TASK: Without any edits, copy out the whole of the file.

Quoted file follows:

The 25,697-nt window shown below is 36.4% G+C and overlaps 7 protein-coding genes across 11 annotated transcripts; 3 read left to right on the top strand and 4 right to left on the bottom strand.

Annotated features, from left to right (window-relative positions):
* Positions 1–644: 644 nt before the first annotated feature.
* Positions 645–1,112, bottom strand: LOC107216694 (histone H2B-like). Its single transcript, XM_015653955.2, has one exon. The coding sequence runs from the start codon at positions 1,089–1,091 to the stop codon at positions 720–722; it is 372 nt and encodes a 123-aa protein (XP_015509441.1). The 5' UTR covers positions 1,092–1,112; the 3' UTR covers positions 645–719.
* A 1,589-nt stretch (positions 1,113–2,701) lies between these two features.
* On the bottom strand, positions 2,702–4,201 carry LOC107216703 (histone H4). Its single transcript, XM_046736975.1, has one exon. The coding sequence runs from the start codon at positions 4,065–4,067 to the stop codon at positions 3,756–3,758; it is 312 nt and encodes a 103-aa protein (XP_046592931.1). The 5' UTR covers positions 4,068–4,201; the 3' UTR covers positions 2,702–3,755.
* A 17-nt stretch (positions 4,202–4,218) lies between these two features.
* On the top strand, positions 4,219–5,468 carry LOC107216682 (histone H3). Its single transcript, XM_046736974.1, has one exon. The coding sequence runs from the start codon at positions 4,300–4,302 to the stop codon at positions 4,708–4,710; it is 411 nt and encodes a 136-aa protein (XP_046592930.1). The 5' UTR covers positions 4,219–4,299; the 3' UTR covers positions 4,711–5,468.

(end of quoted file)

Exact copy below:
The 25,697-nt window shown below is 36.4% G+C and overlaps 7 protein-coding genes across 11 annotated transcripts; 3 read left to right on the top strand and 4 right to left on the bottom strand.

Annotated features, from left to right (window-relative positions):
* Positions 1–644: 644 nt before the first annotated feature.
* Positions 645–1,112, bottom strand: LOC107216694 (histone H2B-like). Its single transcript, XM_015653955.2, has one exon. The coding sequence runs from the start codon at positions 1,089–1,091 to the stop codon at positions 720–722; it is 372 nt and encodes a 123-aa protein (XP_015509441.1). The 5' UTR covers positions 1,092–1,112; the 3' UTR covers positions 645–719.
* A 1,589-nt stretch (positions 1,113–2,701) lies between these two features.
* On the bottom strand, positions 2,702–4,201 carry LOC107216703 (histone H4). Its single transcript, XM_046736975.1, has one exon. The coding sequence runs from the start codon at positions 4,065–4,067 to the stop codon at positions 3,756–3,758; it is 312 nt and encodes a 103-aa protein (XP_046592931.1). The 5' UTR covers positions 4,068–4,201; the 3' UTR covers positions 2,702–3,755.
* A 17-nt stretch (positions 4,202–4,218) lies between these two features.
* On the top strand, positions 4,219–5,468 carry LOC107216682 (histone H3). Its single transcript, XM_046736974.1, has one exon. The coding sequence runs from the start codon at positions 4,300–4,302 to the stop codon at positions 4,708–4,710; it is 411 nt and encodes a 136-aa protein (XP_046592930.1). The 5' UTR covers positions 4,219–4,299; the 3' UTR covers positions 4,711–5,468.